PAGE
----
“Gamechangers” can be big or small, start-ups or established giants, with the attitude and confidence to win in this incredibly exciting new business world. The opportunity is to think bigger, see further, and shape the future in your own vision.
Let’s take a look at some of the Middle East’s most innovative companies right now:
Anghami is the biggest music streaming platform in the Middle East and North Africa. The service licenses music from big Arabic labels such as Platinum Records, Mazzika, and Melody, which it features alongside international hits. Its catalog comprises more than 30 million songs available for over 70 million users. The company also serves as a social network in a region where few concerts are held, experimenting with ways for fans to share music with each other and discover artists as a community.
Ride-sharing company Careem operates in over 120 cities from Morocco to Pakistan in the Middle East. The company became the region’s first ever unicorn by treating ride hailing as a highly local enterprise, adding features like extra security measures for women and a different compensation system for women drivers as well as giving customers the option of paying in cash to accommodate the fact that the Middle East is one of the least banked regions in the world, and few people have credit cards. Month-over-month growth has been as high as 30%. In March 2019, Uber acquired Careem for $3.1 Billion.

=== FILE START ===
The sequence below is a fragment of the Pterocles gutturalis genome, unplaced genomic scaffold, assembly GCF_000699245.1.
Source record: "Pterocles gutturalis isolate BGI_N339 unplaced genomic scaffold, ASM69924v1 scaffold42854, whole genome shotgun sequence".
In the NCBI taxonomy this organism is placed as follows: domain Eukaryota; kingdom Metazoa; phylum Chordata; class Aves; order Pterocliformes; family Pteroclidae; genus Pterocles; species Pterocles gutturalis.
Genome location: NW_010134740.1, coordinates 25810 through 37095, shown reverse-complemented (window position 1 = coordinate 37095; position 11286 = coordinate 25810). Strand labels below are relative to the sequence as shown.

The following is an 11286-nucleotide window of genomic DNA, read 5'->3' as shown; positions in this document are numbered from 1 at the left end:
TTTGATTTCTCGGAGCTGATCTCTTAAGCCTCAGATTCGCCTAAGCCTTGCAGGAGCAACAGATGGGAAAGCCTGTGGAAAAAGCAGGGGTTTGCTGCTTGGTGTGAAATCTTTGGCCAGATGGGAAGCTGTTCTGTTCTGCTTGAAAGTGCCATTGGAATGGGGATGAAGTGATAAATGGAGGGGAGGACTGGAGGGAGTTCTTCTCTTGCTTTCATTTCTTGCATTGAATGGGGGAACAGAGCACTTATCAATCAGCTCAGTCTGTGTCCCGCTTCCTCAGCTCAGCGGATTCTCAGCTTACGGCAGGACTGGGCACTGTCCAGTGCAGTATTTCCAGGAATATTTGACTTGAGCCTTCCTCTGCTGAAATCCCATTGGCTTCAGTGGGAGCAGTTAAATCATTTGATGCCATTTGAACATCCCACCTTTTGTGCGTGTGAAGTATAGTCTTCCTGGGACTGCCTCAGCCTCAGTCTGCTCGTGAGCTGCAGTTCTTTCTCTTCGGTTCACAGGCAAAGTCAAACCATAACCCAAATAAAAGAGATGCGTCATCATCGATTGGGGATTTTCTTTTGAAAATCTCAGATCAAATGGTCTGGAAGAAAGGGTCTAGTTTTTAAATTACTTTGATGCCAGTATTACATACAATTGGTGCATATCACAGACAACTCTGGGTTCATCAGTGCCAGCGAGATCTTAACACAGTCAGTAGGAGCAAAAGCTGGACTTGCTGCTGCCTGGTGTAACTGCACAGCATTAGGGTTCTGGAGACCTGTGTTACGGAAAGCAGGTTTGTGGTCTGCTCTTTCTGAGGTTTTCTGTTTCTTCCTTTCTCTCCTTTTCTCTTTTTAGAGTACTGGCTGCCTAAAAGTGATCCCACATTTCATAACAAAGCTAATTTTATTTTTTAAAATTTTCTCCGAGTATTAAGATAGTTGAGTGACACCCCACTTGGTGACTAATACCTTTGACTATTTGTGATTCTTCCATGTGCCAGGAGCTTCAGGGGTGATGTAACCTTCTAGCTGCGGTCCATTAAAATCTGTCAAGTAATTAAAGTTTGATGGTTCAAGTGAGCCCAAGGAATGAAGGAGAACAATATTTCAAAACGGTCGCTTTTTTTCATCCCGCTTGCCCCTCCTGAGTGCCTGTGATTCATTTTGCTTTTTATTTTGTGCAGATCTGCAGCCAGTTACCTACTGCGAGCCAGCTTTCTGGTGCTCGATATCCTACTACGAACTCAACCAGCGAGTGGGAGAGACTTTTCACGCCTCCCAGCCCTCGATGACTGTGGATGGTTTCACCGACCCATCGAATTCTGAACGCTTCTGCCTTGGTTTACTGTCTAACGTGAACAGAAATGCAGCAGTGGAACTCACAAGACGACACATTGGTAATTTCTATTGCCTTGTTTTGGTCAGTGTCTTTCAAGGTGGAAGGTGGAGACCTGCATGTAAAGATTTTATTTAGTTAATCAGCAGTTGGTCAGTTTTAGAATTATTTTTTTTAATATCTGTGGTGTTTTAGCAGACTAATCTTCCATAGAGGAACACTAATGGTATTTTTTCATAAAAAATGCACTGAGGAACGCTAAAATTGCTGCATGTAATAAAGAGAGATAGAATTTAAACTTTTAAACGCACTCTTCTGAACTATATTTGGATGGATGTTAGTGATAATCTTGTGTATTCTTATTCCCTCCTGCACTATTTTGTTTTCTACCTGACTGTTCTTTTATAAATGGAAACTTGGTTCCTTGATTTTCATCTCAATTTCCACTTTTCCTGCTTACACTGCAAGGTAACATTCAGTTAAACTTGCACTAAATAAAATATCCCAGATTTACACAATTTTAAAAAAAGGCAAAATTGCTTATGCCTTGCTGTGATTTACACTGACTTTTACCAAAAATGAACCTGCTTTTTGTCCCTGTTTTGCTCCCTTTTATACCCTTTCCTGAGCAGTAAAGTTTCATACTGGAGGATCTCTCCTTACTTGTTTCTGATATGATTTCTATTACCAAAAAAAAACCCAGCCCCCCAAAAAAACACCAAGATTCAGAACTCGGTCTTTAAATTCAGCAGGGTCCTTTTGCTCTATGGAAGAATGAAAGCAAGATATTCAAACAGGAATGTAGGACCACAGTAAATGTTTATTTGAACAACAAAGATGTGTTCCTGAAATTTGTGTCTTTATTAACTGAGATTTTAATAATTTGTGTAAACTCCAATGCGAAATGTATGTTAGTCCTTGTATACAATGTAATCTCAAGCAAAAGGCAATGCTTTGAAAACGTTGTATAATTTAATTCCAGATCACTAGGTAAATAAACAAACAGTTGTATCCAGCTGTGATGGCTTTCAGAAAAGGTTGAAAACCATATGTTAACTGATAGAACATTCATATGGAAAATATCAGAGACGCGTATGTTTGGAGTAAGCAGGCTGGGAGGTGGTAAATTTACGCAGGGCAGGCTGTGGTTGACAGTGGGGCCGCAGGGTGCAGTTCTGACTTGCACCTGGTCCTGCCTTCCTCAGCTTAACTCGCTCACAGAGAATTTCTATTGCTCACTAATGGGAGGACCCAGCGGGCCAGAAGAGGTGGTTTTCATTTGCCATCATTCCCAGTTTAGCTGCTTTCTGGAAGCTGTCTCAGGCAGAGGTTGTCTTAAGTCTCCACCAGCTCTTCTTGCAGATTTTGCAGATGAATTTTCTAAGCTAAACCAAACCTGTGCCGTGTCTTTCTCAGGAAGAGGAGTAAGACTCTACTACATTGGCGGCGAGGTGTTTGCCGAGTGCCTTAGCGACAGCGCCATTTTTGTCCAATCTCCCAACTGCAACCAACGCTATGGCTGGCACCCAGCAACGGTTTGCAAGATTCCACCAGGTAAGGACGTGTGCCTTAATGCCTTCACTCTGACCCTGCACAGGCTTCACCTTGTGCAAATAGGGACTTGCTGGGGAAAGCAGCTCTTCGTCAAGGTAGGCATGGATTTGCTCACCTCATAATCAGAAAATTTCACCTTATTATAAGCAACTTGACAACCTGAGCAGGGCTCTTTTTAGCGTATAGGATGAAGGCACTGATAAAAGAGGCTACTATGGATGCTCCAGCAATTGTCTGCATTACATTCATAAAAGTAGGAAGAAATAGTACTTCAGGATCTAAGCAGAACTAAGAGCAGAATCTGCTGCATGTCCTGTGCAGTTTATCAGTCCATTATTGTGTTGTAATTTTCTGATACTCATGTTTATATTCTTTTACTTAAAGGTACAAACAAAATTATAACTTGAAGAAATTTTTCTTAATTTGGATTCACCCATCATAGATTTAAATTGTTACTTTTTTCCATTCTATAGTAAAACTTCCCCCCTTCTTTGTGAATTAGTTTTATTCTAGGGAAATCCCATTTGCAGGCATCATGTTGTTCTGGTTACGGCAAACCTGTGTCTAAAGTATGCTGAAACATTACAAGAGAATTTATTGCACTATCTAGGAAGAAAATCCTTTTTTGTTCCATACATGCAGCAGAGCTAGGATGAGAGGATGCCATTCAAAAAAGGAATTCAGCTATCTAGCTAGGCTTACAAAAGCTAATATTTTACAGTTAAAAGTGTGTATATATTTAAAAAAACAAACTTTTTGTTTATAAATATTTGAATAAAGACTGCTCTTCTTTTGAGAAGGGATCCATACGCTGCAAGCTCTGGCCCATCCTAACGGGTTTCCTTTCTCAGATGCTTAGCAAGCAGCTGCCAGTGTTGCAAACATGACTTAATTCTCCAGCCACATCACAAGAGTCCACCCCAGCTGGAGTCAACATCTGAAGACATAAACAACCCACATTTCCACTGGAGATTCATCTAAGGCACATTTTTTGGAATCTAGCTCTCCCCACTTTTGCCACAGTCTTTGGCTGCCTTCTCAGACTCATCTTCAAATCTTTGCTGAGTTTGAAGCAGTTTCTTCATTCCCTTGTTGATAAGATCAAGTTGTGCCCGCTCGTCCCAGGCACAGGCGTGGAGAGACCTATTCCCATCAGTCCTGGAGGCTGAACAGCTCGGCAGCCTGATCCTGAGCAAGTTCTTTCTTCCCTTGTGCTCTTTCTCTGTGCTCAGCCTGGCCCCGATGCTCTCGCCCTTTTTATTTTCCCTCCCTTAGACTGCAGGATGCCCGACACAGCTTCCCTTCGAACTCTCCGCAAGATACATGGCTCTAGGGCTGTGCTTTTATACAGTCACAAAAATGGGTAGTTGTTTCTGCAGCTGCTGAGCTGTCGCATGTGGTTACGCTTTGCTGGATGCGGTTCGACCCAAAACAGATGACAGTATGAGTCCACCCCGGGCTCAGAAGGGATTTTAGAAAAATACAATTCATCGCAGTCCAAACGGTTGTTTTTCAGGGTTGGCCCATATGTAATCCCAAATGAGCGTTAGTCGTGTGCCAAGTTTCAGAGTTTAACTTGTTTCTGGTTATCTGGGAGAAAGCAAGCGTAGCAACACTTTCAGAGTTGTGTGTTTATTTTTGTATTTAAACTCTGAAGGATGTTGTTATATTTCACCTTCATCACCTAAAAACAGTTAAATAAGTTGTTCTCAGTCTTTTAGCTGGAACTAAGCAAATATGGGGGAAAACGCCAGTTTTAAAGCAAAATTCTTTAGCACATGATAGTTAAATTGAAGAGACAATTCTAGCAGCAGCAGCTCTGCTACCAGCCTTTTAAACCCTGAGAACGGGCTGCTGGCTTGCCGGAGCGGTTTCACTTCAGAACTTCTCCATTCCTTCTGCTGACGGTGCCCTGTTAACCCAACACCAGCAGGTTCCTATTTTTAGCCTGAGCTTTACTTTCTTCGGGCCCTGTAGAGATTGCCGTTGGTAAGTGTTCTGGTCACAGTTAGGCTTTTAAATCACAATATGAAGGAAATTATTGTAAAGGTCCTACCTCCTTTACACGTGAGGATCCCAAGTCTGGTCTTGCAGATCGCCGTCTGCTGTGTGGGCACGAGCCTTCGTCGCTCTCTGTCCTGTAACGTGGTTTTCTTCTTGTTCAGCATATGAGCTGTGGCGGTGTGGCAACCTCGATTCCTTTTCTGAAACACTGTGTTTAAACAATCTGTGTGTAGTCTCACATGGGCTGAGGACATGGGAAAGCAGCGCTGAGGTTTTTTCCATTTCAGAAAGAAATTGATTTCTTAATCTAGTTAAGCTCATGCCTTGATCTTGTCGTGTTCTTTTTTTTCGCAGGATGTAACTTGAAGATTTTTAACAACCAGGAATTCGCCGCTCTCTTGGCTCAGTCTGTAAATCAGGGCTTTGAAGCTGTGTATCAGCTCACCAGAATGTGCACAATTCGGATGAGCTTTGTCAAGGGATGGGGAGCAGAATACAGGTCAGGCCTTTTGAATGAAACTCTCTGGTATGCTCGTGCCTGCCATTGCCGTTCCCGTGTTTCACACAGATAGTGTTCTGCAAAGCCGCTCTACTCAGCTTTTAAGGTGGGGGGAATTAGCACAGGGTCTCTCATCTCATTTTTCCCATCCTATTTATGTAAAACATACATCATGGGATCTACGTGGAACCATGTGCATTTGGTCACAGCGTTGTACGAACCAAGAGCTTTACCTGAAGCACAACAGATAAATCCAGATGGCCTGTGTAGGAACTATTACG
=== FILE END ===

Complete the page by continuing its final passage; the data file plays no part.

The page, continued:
Econcrete partners with cement makers to produce modified concrete whose composition, texture and design fosters the growth of native plants and animals. This year, the company worked with the Rotterdam Authority to build 16 tide pools on the Calandkanaal, turning them into miniature ecosystems. The Israeli company has also worked on projects in New York, Georgia, Florida, and London.
Dubai-based international courier service Fetchr taps into the GPS location on your phone and uses cutting-edge tracking and delivery systems to deliver parcels directly to you, wherever you are. The company provides a solution to a problem particularly prevalent in the Middle East: Many people live in places where there are no street names or house numbers.
Innoviz Technologies makes high-performance, low-cost 3D sensors that let autonomous cars see their surroundings with the goal of enabling the mass commercialization of autonomous vehicles. Their silicon-based design is made up of three easily assembled chips, and their technological breakthrough means that the chips cost a few hundred dollars instead of tens of thousands per device. The company has formed partnerships with Tier 1 solution providers including Magna International, Aptiv, Samsung, and HiRain Technologies.